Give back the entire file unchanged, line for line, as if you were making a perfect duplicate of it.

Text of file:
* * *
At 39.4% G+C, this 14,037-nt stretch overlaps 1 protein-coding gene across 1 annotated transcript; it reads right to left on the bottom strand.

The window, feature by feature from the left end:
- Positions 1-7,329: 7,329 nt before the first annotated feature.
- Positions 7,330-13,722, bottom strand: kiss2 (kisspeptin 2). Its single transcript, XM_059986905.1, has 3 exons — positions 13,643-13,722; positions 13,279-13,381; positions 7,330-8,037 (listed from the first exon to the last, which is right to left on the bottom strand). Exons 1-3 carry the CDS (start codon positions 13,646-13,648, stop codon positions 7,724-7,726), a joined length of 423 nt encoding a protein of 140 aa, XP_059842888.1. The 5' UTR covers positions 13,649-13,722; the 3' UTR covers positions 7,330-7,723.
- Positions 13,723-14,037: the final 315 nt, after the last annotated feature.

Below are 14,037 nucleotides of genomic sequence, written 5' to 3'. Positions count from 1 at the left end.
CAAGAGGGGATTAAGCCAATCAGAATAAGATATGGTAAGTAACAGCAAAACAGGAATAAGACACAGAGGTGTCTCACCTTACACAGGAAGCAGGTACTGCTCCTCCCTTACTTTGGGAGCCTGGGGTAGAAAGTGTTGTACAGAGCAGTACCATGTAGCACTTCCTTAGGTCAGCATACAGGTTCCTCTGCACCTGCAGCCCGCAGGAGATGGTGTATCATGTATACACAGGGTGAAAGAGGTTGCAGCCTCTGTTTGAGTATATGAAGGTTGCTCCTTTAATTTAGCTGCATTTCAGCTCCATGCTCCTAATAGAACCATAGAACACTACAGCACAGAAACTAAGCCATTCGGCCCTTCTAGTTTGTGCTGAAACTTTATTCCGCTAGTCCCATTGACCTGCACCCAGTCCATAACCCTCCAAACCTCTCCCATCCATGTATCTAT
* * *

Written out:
At 39.4% G+C, this 14,037-nt stretch overlaps 1 protein-coding gene across 1 annotated transcript; it reads right to left on the bottom strand.

The window, feature by feature from the left end:
- Positions 1-7,329: 7,329 nt before the first annotated feature.
- Positions 7,330-13,722, bottom strand: kiss2 (kisspeptin 2). Its single transcript, XM_059986905.1, has 3 exons — positions 13,643-13,722; positions 13,279-13,381; positions 7,330-8,037 (listed from the first exon to the last, which is right to left on the bottom strand). Exons 1-3 carry the CDS (start codon positions 13,646-13,648, stop codon positions 7,724-7,726), a joined length of 423 nt encoding a protein of 140 aa, XP_059842888.1. The 5' UTR covers positions 13,649-13,722; the 3' UTR covers positions 7,330-7,723.
- Positions 13,723-14,037: the final 315 nt, after the last annotated feature.

Below are 14,037 nucleotides of genomic sequence, written 5' to 3'. Positions count from 1 at the left end.
CAAGAGGGGATTAAGCCAATCAGAATAAGATATGGTAAGTAACAGCAAAACAGGAATAAGACACAGAGGTGTCTCACCTTACACAGGAAGCAGGTACTGCTCCTCCCTTACTTTGGGAGCCTGGGGTAGAAAGTGTTGTACAGAGCAGTACCATGTAGCACTTCCTTAGGTCAGCATACAGGTTCCTCTGCACCTGCAGCCCGCAGGAGATGGTGTATCATGTATACACAGGGTGAAAGAGGTTGCAGCCTCTGTTTGAGTATATGAAGGTTGCTCCTTTAATTTAGCTGCATTTCAGCTCCATGCTCCTAATAGAACCATAGAACACTACAGCACAGAAACTAAGCCATTCGGCCCTTCTAGTTTGTGCTGAAACTTTATTCCGCTAGTCCCATTGACCTGCACCCAGTCCATAACCCTCCAAACCTCTCCCATCCATGTATCTAT